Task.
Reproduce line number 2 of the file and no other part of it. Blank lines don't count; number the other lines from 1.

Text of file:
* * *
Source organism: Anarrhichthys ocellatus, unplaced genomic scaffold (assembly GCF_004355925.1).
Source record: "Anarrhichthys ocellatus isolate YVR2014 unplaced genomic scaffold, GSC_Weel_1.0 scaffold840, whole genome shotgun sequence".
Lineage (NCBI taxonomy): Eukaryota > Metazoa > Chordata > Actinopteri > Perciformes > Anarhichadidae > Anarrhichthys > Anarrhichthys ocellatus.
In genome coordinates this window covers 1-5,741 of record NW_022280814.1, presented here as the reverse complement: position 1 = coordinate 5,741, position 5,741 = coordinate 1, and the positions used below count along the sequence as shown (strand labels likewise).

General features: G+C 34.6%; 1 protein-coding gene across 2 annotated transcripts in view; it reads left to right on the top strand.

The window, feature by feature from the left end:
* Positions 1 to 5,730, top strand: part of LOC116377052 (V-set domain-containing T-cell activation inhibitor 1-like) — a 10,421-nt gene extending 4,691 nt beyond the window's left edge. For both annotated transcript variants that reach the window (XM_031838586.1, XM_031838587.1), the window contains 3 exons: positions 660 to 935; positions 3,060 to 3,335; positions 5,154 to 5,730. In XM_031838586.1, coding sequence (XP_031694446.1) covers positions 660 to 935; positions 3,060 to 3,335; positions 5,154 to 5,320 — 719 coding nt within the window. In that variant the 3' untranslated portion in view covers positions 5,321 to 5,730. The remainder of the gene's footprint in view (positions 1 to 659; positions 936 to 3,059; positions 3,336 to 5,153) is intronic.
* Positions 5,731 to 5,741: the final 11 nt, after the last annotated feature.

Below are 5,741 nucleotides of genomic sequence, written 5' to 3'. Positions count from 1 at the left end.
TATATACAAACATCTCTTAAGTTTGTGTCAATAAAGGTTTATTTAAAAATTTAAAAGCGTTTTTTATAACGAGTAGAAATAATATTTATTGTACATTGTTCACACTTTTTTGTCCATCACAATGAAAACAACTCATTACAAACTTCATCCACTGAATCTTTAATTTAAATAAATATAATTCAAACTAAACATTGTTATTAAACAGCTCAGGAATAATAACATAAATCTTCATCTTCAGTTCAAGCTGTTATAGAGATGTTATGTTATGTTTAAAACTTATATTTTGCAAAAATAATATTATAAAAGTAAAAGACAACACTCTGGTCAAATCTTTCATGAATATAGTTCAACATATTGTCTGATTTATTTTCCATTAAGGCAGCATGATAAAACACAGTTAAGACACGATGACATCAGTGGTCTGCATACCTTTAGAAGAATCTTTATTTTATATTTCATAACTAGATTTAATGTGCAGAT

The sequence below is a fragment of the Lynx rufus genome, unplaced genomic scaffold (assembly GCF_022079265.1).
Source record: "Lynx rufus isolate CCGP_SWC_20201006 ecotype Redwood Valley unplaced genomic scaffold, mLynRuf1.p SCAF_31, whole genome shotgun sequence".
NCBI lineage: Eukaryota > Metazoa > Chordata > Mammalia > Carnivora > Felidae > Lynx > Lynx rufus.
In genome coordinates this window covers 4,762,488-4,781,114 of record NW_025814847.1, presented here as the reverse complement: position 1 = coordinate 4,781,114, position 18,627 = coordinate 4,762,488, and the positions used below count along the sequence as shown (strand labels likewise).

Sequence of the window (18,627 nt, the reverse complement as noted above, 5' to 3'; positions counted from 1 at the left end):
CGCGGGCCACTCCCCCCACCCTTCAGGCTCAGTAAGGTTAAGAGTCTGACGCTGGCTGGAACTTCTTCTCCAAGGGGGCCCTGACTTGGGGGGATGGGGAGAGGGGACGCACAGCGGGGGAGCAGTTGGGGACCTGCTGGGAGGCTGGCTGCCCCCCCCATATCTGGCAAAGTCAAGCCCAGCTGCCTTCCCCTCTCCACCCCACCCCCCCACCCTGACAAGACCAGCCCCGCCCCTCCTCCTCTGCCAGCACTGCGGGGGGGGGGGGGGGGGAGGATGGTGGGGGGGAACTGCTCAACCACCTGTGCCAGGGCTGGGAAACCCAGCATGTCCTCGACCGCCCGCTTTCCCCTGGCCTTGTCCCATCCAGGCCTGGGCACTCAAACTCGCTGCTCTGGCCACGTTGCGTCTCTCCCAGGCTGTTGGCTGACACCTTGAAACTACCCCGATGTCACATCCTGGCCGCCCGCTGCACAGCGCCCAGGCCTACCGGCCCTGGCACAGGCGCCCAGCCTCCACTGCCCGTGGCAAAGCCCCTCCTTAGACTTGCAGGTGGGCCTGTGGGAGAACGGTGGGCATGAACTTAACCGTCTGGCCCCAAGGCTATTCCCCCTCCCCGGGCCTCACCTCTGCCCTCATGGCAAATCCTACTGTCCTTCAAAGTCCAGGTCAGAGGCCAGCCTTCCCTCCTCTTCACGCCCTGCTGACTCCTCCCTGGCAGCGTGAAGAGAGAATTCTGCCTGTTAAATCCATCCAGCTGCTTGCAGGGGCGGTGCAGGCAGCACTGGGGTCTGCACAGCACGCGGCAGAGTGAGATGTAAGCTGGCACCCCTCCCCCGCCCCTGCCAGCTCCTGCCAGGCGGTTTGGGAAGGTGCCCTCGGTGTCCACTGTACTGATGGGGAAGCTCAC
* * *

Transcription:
Source record: "Anarrhichthys ocellatus isolate YVR2014 unplaced genomic scaffold, GSC_Weel_1.0 scaffold840, whole genome shotgun sequence".